There are also examples of virtual assistants aimed at treating mental health. Woebot is a chatbot for dealing with depressive thoughts and conditions from psychologists at Stanford University in collaboration with AI experts. It works on the basis of cognitive-behavioral therapy, which can change behavioral patterns and destructive stereotypes. A similar application is also developed by the Indian startup Wysa.
The experience of pharmaceutical companies shows that it takes approximately 12 years from the beginning of preclinical trials to the approval of the drug and the treatment of patients. At the same time, only 0.1% of “candidate drugs” come to clinical tests. Approval is received by 20% of them.
AI systems can help resolve this situation and accelerate the release of new drugs. Pharmaceutical giants like Sanofi or Novartis are already resorting to the help of startups developing healthcare innovations in order to seek new medicines. Biochemicals manufacturer Roche has acquired Flatiron Health, a company that uses machine learning to process data.
Since 2012, Atomwise startup has been using neural networks to search for more effective drug formulas. His AtomNet deep learning system checks 10 million chemical compounds daily, predicting which ones will interact best. A similar algorithm is used by the biopharmaceutical company Berg Health.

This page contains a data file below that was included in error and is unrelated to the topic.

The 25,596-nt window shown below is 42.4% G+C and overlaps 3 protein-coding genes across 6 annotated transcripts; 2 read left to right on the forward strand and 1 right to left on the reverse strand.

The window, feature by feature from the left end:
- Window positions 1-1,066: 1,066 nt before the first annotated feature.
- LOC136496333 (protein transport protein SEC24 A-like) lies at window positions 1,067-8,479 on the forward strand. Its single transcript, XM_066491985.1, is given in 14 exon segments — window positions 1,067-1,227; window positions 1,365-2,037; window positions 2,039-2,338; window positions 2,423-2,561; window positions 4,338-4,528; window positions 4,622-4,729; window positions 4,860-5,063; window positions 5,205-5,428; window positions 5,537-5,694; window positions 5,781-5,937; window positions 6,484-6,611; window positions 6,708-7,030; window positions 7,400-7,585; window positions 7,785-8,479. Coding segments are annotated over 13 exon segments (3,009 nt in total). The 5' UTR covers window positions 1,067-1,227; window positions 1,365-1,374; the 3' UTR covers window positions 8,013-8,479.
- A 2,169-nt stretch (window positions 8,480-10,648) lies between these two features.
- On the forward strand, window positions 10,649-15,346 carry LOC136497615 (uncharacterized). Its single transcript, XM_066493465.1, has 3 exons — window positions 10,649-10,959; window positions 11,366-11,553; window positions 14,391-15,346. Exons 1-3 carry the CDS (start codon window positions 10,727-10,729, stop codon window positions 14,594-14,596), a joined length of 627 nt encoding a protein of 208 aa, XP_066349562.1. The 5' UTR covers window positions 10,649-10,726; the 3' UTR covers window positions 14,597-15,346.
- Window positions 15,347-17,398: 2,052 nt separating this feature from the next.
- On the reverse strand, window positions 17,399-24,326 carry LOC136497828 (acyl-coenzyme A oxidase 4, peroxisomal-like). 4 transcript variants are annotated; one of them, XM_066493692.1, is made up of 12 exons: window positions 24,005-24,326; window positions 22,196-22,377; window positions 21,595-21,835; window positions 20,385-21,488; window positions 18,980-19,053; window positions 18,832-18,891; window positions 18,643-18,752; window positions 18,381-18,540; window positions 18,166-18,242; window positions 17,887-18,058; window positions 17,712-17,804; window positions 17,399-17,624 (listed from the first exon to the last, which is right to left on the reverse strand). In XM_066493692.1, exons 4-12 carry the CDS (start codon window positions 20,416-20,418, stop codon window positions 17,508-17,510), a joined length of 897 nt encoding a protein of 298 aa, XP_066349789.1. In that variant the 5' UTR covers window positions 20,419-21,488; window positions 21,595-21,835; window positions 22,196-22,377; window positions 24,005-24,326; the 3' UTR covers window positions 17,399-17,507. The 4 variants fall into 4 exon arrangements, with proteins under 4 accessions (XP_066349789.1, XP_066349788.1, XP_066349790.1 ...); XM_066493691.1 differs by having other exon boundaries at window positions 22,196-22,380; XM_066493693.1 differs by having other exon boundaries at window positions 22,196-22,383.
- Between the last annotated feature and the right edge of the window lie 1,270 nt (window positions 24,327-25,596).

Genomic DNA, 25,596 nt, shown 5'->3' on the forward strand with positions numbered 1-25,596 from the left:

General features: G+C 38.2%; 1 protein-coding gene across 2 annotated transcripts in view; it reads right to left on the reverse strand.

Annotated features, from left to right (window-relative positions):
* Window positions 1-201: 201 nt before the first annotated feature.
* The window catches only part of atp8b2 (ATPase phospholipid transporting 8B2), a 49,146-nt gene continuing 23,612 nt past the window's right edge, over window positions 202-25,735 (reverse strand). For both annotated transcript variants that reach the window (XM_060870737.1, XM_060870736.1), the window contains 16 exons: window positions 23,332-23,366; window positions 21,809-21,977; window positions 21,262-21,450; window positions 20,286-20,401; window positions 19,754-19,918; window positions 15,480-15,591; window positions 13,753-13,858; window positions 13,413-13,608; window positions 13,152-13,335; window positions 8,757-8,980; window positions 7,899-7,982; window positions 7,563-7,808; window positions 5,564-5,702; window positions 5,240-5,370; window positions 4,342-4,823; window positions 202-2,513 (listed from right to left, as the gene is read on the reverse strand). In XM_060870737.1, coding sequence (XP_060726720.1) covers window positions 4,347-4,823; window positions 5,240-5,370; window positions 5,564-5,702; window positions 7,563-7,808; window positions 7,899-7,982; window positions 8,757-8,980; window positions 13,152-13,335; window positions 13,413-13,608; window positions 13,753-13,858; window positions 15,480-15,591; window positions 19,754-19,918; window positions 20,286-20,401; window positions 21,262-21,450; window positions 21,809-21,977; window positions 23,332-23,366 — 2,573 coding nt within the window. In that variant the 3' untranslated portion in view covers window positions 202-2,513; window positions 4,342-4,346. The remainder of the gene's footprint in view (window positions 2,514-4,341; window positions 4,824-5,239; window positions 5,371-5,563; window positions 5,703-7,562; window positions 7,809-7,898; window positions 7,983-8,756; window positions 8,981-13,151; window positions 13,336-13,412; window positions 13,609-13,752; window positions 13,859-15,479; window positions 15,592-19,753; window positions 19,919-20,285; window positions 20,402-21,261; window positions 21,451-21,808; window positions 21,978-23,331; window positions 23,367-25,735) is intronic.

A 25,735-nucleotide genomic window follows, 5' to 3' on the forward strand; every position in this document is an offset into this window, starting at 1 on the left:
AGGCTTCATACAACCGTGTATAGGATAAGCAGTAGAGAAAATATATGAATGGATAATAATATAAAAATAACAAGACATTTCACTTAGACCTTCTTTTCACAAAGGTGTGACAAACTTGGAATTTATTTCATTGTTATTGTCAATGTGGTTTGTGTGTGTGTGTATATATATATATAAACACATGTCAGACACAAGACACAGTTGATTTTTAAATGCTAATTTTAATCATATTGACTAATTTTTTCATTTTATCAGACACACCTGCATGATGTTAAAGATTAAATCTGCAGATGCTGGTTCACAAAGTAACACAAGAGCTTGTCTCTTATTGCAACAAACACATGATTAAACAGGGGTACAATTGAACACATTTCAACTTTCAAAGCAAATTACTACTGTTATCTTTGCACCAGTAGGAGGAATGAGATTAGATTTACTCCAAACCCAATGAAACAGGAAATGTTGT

Processing huge amounts of healthcare information
Ideally, the doctor must constantly increase the level of subject knowledge, keep abreast of modern treatment practices - however, it is almost impossible to study the entire body of publications that are regularly published in subject journals - even if we’re talking about specialists.
AI technologies in combination with search engines are able to help in this situation. Such a solution was developed by scientists from the American research center RAND, engaged in the analysis of strategic problems. They taught the system to search in huge volumes of information for keywords and terms related to the subject of the request.
During tests, this topic was data on gout, low bone density, and osteoarthritis of the knee. The algorithm was able to reduce the number of relevant articles of interest to doctors by 67–83%. According to the developers, the system skipped only two articles that would be selected by people, but none of them contained critical information. The accuracy of the machine learning algorithm was 96%.
The readiness of medicine to change the usual way of life, first of all, depends on the willingness to apply solutions from other industries, including IT. Although creating your own AI solution is a rather difficult task, it is still quite possible, whether you are a clinic or a healthcare startup. The main thing in this situation is to carefully select the specialists who will implement this solution. Do not forget - we are talking about human lives!